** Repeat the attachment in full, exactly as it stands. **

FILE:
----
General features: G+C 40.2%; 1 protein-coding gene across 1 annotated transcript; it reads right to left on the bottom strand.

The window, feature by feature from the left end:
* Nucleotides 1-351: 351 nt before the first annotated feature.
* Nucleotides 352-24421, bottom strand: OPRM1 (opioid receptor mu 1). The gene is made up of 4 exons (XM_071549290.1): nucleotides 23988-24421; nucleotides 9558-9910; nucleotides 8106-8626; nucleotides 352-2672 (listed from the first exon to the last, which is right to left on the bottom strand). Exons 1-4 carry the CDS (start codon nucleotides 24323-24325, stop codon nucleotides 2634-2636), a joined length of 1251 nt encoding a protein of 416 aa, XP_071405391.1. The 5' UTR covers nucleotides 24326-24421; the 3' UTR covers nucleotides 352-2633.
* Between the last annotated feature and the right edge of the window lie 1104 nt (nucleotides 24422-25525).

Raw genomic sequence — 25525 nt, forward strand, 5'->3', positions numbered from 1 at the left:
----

General features: G+C 40.2%; 1 protein-coding gene across 1 annotated transcript; it reads right to left on the bottom strand.

The window, feature by feature from the left end:
* Nucleotides 1-351: 351 nt before the first annotated feature.
* Nucleotides 352-24421, bottom strand: OPRM1 (opioid receptor mu 1). The gene is made up of 4 exons (XM_071549290.1): nucleotides 23988-24421; nucleotides 9558-9910; nucleotides 8106-8626; nucleotides 352-2672 (listed from the first exon to the last, which is right to left on the bottom strand). Exons 1-4 carry the CDS (start codon nucleotides 24323-24325, stop codon nucleotides 2634-2636), a joined length of 1251 nt encoding a protein of 416 aa, XP_071405391.1. The 5' UTR covers nucleotides 24326-24421; the 3' UTR covers nucleotides 352-2633.
* Between the last annotated feature and the right edge of the window lie 1104 nt (nucleotides 24422-25525).

Raw genomic sequence — 25525 nt, forward strand, 5'->3', positions numbered from 1 at the left: